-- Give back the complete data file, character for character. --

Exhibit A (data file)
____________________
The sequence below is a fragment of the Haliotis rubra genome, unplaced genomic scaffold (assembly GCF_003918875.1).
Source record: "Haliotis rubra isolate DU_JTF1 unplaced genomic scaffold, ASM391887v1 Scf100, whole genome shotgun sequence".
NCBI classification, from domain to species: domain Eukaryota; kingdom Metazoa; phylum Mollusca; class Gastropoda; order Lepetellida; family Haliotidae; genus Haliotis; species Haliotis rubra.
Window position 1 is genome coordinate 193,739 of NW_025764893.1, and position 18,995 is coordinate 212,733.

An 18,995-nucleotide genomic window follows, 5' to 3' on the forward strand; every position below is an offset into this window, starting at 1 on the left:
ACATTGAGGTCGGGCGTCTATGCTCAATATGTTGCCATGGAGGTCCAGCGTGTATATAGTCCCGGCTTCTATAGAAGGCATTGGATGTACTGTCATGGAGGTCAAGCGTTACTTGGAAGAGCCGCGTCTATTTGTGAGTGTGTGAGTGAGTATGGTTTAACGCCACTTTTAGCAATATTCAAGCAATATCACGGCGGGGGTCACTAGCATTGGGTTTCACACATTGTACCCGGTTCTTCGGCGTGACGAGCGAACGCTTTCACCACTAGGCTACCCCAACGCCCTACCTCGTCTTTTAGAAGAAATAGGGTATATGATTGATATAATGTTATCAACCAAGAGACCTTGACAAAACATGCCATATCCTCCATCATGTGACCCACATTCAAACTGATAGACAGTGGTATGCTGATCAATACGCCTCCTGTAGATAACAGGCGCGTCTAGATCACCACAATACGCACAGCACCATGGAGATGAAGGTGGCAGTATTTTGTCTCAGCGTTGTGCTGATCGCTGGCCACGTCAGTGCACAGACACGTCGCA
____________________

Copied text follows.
The sequence below is a fragment of the Haliotis rubra genome, unplaced genomic scaffold (assembly GCF_003918875.1).
Source record: "Haliotis rubra isolate DU_JTF1 unplaced genomic scaffold, ASM391887v1 Scf100, whole genome shotgun sequence".
NCBI classification, from domain to species: domain Eukaryota; kingdom Metazoa; phylum Mollusca; class Gastropoda; order Lepetellida; family Haliotidae; genus Haliotis; species Haliotis rubra.
Window position 1 is genome coordinate 193,739 of NW_025764893.1, and position 18,995 is coordinate 212,733.

An 18,995-nucleotide genomic window follows, 5' to 3' on the forward strand; every position below is an offset into this window, starting at 1 on the left:
ACATTGAGGTCGGGCGTCTATGCTCAATATGTTGCCATGGAGGTCCAGCGTGTATATAGTCCCGGCTTCTATAGAAGGCATTGGATGTACTGTCATGGAGGTCAAGCGTTACTTGGAAGAGCCGCGTCTATTTGTGAGTGTGTGAGTGAGTATGGTTTAACGCCACTTTTAGCAATATTCAAGCAATATCACGGCGGGGGTCACTAGCATTGGGTTTCACACATTGTACCCGGTTCTTCGGCGTGACGAGCGAACGCTTTCACCACTAGGCTACCCCAACGCCCTACCTCGTCTTTTAGAAGAAATAGGGTATATGATTGATATAATGTTATCAACCAAGAGACCTTGACAAAACATGCCATATCCTCCATCATGTGACCCACATTCAAACTGATAGACAGTGGTATGCTGATCAATACGCCTCCTGTAGATAACAGGCGCGTCTAGATCACCACAATACGCACAGCACCATGGAGATGAAGGTGGCAGTATTTTGTCTCAGCGTTGTGCTGATCGCTGGCCACGTCAGTGCACAGACACGTCGCA